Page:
Copyright

Copyright

Diane M. Fulkerson (University of South Florida Polytechnic Library, USA)
DOI: 10.4018/978-1-4666-0234-2.ch003

Abstract

Copyright plays an important role in not only print materials one finds in a library but also the resources accessed from off-campus through online course management systems and electronic, or e-reserves. This chapter provides an overview of copyright as it pertains to remote access of library resources.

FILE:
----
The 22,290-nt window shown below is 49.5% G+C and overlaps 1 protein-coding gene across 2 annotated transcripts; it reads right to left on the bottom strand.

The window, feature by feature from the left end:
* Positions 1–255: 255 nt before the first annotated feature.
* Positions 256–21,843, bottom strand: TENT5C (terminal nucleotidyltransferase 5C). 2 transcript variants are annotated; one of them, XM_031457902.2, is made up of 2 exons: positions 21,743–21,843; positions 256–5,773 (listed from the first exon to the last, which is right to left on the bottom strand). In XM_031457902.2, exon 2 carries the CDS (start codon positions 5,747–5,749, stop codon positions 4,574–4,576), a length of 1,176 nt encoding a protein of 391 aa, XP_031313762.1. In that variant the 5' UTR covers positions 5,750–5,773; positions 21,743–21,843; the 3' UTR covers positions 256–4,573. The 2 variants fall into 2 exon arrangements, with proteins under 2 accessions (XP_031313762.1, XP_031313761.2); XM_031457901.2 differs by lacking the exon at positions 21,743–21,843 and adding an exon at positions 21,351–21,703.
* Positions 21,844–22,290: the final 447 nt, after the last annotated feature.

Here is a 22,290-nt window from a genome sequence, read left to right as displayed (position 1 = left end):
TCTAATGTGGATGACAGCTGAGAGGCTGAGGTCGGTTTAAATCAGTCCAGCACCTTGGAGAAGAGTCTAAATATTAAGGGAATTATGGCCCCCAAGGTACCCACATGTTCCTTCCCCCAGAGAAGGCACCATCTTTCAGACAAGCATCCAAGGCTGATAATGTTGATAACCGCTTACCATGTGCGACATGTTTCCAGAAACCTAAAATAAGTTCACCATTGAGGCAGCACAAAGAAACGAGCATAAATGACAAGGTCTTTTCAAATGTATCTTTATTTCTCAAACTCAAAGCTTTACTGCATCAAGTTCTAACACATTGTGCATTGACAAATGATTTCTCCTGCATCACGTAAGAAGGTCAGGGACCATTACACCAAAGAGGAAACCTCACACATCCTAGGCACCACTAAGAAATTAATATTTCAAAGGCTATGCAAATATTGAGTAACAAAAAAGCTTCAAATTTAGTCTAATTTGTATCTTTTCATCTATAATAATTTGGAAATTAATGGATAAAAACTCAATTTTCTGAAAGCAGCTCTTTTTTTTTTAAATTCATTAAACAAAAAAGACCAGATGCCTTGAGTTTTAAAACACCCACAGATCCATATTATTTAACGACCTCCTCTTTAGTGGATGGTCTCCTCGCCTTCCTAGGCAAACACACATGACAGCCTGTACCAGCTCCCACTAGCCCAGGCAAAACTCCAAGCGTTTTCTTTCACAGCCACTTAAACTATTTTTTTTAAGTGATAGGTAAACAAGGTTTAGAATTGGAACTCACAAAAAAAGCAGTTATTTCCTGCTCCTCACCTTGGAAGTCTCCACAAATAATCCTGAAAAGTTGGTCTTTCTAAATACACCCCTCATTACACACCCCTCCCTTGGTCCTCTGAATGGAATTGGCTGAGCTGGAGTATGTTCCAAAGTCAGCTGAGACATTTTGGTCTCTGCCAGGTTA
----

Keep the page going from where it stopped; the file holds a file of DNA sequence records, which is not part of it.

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What is Copyright and why do we need it? Copyright was established with the Constitution of the United States (Article 1, Section 8). The provision provides copyright protection for authors and grants them the right to deny or grant permission for any reproduction, public distribution, display, performance or works derived from the original. The protections afforded to an author or creator of a work is limited and copyright law does allow exceptions for fair use and compulsory license where a set royalty is paid allowing limited use of copyrighted material providing it complies with current copyright law (United States Copyright Office, 2011a). At the time the first copyright law was passed in 1790, there were limited types of publication and mediums of publication. In the intervening 222 years, how and where materials are published has changed substantially. The way we access those publications has undergone radical change. No longer are people restricted to going to a library, bookstore or mapmaker to obtain the material or information they need.

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